Every element of a teenager’s life now has a level of intensity that would be difficult to replicate in any other era. GCSE pressure is in one of these areas. I have written about the topic of school stress and what you can do to help here https://helenharveycounselling.blogspot.com/2017/08/do-you-have-child-doing-their-gcses.html
What do teenagers need to be afraid off, the terrorists or Brexit, the on-street groomers or the illegal highs? The fact that before they have even sat an exam, they get told that 600 people are applying for any job they ever apply for. But that’s ok because they are going to be youtubers or vloggers instead because it’s obvious that any moron can jump around in front of a camera and play tricks on their brother and get paid ££££’s for it in advertising. “it’s not that easy” you say and your teenager looks at you like you have two heads and you’re the deluded one.
In the summer my teenage daughter showed me a peers Instagram page and asked me to agree it was ‘edgy’ One of the photos was a picture of a hotel sink with filters. I replied “it’s a sink” my daughter agreed that she could see that, but it was an “edgy photo” “and you are admired if you have an edgy Instagram account” Ok brilliant, so the reality is it’s not about posting photos of memories you have created and experiences you have enjoyed, or at the very worst what you have purchased and want to brag about. No, now you are judged on your artistic perception and interpretation…hold on, wait there while I go and take an arty photo of my knackered broken bird table.
I’m joking a little about a very serious situation. It’s worth noting that the giants of the tech industry limit their children’s interaction on devices. The late Steve Jobs stated that his kids had not used the iPad and that they actively limited the amount of tech their children were allowed to use at home.
I believe that if we can’t change the context of these social media platforms then we should limit it like anything that is bad for us. Everything in moderation. Sometimes our teenagers need to be shown what moderation looks like. I’m going to suggest to my daughter 20 mins after school, 20 minutes after tea and 10 minutes before bed. When my daughter gave up Snapchat in May this year (she hasn’t been back on it) she started to spend time alongside me doing art projects and teaching me card games. This facilitated other discussions that were important and we were able to be more attuned.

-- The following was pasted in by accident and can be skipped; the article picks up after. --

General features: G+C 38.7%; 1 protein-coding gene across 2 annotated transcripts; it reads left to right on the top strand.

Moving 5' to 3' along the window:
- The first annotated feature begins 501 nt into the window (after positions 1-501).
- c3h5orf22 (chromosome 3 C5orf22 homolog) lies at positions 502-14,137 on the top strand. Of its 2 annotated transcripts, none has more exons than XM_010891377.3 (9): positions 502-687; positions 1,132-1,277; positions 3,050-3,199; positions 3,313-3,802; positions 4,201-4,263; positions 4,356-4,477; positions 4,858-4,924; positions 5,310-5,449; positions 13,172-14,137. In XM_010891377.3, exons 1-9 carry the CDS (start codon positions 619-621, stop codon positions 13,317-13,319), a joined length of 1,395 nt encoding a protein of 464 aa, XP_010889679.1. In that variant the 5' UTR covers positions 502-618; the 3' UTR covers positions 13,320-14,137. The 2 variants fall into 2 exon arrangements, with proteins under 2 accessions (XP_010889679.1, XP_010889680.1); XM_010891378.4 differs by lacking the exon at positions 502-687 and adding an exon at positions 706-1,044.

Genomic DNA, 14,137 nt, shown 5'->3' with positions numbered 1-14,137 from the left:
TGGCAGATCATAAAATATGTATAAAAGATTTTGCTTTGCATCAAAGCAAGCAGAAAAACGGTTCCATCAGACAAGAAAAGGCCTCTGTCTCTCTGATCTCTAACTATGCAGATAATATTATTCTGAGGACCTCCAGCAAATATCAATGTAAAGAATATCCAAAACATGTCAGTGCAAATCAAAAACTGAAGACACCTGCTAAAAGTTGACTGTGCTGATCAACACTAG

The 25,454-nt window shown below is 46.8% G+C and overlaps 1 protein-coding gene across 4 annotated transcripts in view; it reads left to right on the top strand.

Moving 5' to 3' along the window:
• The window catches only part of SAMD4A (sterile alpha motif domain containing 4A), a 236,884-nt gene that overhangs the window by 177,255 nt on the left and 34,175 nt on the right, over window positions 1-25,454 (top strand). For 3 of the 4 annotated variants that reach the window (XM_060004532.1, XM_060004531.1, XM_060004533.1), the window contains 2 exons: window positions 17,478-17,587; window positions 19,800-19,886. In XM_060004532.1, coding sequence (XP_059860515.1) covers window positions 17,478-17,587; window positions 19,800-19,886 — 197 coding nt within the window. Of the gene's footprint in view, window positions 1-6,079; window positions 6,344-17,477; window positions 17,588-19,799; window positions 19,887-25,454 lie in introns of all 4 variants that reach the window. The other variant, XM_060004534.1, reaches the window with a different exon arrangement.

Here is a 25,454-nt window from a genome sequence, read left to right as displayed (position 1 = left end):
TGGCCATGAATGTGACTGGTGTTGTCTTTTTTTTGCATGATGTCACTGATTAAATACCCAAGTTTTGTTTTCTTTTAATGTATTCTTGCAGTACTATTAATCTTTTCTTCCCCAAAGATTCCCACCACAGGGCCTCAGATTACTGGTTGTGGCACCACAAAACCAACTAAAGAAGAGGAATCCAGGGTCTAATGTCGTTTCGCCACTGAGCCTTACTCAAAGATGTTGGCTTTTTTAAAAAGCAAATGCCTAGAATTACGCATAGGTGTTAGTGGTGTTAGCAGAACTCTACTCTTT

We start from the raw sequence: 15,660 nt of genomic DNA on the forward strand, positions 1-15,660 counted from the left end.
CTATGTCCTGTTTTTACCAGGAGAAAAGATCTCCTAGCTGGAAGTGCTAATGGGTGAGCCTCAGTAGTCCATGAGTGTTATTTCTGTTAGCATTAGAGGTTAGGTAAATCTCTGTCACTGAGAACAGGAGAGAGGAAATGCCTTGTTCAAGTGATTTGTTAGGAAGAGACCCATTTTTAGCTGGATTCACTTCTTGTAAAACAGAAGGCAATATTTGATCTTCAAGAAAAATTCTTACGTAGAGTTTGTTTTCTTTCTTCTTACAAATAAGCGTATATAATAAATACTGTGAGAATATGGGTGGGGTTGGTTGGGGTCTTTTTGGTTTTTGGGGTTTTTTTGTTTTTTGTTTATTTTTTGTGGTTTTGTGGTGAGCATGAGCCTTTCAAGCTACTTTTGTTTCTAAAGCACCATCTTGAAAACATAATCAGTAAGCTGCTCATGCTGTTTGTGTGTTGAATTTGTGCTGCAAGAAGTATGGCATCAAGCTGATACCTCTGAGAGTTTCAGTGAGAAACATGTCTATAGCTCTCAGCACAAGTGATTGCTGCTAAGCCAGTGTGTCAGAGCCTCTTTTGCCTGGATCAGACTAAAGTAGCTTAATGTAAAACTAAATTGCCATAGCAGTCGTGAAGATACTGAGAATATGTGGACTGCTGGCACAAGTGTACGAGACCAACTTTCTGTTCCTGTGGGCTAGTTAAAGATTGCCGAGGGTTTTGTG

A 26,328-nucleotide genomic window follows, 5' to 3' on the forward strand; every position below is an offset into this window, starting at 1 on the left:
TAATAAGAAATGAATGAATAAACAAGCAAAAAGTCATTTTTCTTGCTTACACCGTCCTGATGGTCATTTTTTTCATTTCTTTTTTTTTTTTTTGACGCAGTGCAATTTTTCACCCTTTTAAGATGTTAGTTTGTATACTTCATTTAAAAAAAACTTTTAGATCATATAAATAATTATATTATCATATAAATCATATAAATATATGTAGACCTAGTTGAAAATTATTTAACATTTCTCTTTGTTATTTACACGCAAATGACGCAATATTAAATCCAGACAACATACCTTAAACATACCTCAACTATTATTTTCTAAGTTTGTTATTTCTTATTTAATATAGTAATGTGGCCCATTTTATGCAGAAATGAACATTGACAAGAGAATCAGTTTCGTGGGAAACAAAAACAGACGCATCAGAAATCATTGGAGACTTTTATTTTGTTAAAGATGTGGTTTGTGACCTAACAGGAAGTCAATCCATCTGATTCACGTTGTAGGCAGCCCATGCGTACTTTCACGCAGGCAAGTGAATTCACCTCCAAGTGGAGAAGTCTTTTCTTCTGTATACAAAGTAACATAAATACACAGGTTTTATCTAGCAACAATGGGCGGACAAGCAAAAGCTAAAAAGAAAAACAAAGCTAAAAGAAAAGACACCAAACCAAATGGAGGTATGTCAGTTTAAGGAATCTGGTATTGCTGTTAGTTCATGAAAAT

Do you want to know what one of the leading psychologists think we should do about the ever-increasing epidemic of poor teenage mental health? Steven Biddulph believes as parents we should stop acting like we have no control over it and parent the situation with firm warm boundaries. His suggestion is no screen time in bedrooms and more time spent in the company of your teenagers. He believes that a 5% change in the way parents operate could be enough to shift your daughter out of the mental health zone.
I don’t know what he means by the term ‘operate’, but if he means more time spent together in an attuned way, then I think that leaves us responsible to be relaxed and accepting about what your teenager brings. This is not an easy task, getting the balance right between interested but not intrusive is a daily guessing game.
It is no coincidence that statistics regarding teenagers and unhappiness started to be significant when the use of social media platforms increased in teenagers. Maybe this is a call to action.
Bring back the Just 17 era, but maybe not the Constance Carroll lipstick.
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iGen: Why Today's Super-Connected Kids Are Growing Up Less Rebellious, More Tolerant, Less Happy--and Completely Unprepared for Adulthood--and What That Means for the Rest of Us